Long jour­ney for or­phan


FROM a shoe­box to an or­phan­age and then to New Zealand.

That was how life be­gan for One­hunga woman Jean Grif­fiths.

She was found in a park on Di­a­mond Hill in Hong Kong with noth­ing but a shoe­box to pro­tect her.

It was the 1950s – a time where aban­doned ba­bies in China and Hong Kong were not un­com­mon in cases of ex­treme poverty.

Grif­fiths is now in her 50s and has been liv­ing in New Zealand since she was 6.

‘‘Ev­ery­thing hap­pens for a rea­son. That’s what I have dis­cov­ered. We don’t have to un­der­stand it.

‘‘It has taken a long time to ac­cept my­self for the per­son I am, in­clud­ing my his­tory and eth­nic­ity.’’

Grif­fiths spent her early days in the Shatin Ba­bies Home or­phan­age, opened by English mis­sion­ary Mil­dred Dib­den in 1952.

By 1963 most of the chil­dren had new homes abroad.

Grif­fiths was one of 25 adopted into New Zealand fam­i­lies that year.

‘‘I re­ally wish that I can re­mem­ber a lot more. It was a very trau­matic time and I guess I just blocked it all out. The mem­o­ries I do have are of a happy time to­gether,we were just happy kids.

‘‘All of a sud­den I was on a plane with five oth­ers. When we landed all I saw was this big, burly man tak­ing hold of my hand. There were only four lit­tle boys and no men at the or­phan­age so it was fright­en­ing.’’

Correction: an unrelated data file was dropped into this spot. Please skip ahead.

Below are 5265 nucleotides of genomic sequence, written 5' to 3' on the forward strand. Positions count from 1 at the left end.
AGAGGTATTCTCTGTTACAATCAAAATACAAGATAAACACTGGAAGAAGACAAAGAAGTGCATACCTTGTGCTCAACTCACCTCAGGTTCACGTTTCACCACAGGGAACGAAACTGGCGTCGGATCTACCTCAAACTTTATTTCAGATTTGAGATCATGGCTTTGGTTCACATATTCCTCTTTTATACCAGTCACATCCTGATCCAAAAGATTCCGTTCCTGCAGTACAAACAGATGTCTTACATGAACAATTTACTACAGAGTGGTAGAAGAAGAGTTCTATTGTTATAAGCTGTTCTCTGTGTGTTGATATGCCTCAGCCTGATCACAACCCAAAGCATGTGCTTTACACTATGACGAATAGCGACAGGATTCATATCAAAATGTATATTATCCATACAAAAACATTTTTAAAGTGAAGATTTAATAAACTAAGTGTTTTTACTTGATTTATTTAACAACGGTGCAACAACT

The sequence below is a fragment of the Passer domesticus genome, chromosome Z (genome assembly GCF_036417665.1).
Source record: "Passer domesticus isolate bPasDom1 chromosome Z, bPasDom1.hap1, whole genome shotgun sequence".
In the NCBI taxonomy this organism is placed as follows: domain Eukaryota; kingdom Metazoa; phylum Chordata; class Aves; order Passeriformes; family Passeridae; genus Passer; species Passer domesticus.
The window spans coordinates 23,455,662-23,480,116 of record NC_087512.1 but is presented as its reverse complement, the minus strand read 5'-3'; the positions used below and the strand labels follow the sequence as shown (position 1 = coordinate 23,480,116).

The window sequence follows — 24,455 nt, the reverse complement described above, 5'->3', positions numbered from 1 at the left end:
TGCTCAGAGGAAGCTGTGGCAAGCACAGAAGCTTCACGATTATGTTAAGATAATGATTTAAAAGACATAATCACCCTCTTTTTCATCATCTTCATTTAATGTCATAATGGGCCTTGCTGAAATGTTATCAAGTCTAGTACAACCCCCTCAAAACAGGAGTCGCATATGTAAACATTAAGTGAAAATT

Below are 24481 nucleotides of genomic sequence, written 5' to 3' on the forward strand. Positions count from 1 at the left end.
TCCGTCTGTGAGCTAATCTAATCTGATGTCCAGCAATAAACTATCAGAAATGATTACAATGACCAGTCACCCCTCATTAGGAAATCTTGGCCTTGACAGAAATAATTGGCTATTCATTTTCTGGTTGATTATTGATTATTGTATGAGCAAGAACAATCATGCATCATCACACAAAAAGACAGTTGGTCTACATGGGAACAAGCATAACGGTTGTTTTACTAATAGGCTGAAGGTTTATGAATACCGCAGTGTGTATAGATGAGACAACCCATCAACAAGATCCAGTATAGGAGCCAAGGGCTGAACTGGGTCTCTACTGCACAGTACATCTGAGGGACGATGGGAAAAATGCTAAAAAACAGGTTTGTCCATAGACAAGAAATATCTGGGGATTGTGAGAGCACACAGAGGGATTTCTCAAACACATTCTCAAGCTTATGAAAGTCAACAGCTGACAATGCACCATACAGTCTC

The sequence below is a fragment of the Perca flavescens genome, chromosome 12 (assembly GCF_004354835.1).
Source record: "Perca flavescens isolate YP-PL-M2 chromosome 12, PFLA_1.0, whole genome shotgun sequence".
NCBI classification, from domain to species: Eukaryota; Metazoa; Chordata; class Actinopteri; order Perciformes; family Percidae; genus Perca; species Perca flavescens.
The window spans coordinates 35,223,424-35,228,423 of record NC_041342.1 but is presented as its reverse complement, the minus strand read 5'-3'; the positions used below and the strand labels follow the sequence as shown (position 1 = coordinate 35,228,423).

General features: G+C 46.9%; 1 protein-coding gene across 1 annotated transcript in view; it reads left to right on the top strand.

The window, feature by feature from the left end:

The ad­just­ment was Grif­fiths says.

She did not stop cry­ing dur­ing the first three weeks and kept re­peat­ing just one word in Chi­nese – ‘‘plane’’.

‘‘Ap­par­ently the only thing that could stop me scream­ing was an ice cream. Ob­vi­ously I wanted to go back home.’’

Grif­fiths also re­mem­bers the racism and bul­ly­ing that came later from Ki­wis not used to see­ing Asian faces.

‘‘I had to re­ally adapt quickly. I turned away from my eth­nic­ity, I didn’t want any­thing to do with be­ing Chi­nese.’’

Grif­fiths grew up in a Pakeha

stress­ful, fam­ily in How­ick with two sis­ters and re­mem­bers the won­der­ful times they shared.

But as a teenager she started to ques­tion who she was and where she had come from. It took her a long time to ac­cept who she is.

She has suf­fered from se­vere rheuma­toid arthri­tis since she was 17 and vol­un­teers for the Chris­tian Fel­low­ship For Dis­abled. She is help­ing run a camp for people with dis­abil­i­ties this weekend.

‘‘When the de­for­mity started that was an­other thing I just couldn’t ac­cept. I was still hav­ing trou­ble ac­cept­ing I was Chi­nese and then this . . I was like, ‘who is go­ing to ac­cept me if I can’t?’ It has taken a long time.’’

Grif­fiths has since met up with other Shatin adoptees and has been to reunions in Welling­ton and in 2010 in Hong Kong, when the group vis­ited the or­phan­age.

She plans to head back in 2016 with a group of her ‘‘sis­ters’’ from the or­phan­age to scat­ter the ashes of a sis­ter who died in Fe­bru­ary.

She says the first re­union was a real turn­ing point and the up­com­ing trip will also be spe­cial.

‘‘There were lots of tears. A lot of us had never re­ally wanted to talk openly about our adop­tion. It was re­ally emo­tional.’’

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